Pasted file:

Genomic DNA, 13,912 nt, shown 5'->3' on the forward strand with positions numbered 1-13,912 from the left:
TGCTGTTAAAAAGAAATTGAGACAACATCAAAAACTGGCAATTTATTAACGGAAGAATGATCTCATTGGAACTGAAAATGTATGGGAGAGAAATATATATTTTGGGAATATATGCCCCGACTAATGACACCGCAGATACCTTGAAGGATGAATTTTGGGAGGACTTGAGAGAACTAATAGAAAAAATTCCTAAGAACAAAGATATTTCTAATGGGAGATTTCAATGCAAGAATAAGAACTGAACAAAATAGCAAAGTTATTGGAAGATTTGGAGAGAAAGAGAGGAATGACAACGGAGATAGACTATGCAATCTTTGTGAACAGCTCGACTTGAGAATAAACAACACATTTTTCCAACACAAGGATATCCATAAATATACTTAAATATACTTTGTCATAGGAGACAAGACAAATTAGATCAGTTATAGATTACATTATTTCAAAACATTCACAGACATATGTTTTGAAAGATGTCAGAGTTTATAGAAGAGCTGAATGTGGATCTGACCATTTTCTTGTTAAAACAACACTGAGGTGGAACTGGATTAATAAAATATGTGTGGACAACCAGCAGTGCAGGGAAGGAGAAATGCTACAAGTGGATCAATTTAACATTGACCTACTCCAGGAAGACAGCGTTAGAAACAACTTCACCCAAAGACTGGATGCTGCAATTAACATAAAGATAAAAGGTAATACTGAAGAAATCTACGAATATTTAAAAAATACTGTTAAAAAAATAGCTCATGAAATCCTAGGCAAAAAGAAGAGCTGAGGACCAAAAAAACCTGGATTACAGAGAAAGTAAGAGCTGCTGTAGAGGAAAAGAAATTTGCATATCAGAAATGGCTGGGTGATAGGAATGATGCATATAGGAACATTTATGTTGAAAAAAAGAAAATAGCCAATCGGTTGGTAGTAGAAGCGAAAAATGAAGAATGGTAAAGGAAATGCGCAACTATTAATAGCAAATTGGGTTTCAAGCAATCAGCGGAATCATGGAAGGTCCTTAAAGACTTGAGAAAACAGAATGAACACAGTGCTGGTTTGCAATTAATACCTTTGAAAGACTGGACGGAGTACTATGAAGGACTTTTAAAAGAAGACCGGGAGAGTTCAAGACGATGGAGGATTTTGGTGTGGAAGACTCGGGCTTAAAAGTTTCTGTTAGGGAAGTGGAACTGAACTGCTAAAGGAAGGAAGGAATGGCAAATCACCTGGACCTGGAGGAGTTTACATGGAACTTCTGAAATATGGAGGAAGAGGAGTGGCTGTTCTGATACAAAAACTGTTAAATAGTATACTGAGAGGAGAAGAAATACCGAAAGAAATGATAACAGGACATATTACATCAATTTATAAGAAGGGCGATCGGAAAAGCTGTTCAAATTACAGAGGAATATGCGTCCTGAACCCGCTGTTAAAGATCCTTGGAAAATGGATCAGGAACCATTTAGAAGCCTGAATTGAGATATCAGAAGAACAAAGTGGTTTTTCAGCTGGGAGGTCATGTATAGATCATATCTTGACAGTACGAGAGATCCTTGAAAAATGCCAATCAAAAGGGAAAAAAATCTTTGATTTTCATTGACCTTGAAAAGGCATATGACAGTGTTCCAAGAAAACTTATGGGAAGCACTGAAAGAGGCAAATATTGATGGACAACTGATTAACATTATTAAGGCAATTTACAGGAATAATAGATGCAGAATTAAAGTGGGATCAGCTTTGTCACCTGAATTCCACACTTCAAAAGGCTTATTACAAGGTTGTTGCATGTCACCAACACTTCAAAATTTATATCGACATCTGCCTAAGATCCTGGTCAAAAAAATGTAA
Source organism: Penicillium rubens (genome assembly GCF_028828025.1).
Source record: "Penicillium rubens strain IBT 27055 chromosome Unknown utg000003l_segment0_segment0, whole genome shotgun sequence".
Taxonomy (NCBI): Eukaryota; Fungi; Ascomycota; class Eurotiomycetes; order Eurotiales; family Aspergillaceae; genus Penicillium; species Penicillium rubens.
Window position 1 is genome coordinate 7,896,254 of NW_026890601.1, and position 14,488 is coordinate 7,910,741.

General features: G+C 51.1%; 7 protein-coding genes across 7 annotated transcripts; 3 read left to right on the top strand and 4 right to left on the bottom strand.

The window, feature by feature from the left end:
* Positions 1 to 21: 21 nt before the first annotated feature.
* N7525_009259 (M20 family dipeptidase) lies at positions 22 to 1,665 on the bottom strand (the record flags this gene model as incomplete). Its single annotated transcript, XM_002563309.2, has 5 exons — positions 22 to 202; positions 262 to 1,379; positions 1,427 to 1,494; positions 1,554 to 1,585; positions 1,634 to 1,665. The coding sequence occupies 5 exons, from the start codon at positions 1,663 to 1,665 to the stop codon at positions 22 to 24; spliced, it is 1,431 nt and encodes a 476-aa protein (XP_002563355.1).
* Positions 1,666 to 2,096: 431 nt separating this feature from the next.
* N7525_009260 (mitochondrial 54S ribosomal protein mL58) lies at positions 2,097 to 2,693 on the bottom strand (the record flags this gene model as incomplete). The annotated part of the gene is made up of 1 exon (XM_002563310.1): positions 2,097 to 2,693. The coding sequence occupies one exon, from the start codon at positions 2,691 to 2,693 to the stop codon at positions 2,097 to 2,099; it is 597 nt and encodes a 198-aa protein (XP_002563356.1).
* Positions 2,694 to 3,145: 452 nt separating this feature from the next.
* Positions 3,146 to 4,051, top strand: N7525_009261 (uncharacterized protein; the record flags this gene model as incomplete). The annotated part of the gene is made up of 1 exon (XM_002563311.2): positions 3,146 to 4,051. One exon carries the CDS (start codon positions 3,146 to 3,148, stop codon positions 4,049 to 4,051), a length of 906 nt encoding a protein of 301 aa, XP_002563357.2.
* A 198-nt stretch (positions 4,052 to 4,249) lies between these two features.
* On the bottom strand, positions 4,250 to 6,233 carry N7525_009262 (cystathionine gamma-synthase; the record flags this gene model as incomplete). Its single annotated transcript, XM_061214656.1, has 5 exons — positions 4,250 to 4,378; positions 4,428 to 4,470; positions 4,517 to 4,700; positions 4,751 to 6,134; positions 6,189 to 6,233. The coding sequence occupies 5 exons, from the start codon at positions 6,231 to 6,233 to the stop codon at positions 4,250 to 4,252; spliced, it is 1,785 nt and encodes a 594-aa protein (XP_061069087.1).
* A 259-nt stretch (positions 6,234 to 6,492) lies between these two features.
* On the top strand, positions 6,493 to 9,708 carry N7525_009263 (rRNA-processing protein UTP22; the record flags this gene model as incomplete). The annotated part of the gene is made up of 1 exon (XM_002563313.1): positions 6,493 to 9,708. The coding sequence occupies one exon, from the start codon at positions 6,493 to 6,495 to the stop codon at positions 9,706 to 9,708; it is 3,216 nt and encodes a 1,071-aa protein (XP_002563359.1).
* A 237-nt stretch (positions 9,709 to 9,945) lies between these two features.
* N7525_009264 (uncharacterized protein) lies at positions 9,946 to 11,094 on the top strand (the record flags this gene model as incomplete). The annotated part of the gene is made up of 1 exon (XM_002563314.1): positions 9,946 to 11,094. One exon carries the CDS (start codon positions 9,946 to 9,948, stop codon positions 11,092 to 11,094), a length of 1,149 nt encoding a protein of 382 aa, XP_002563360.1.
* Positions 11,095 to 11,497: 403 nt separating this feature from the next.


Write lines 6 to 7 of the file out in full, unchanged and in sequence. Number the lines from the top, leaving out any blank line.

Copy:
Window position 1 is genome coordinate 7,896,254 of NW_026890601.1, and position 14,488 is coordinate 7,910,741.

General features: G+C 51.1%; 7 protein-coding genes across 7 annotated transcripts; 3 read left to right on the top strand and 4 right to left on the bottom strand.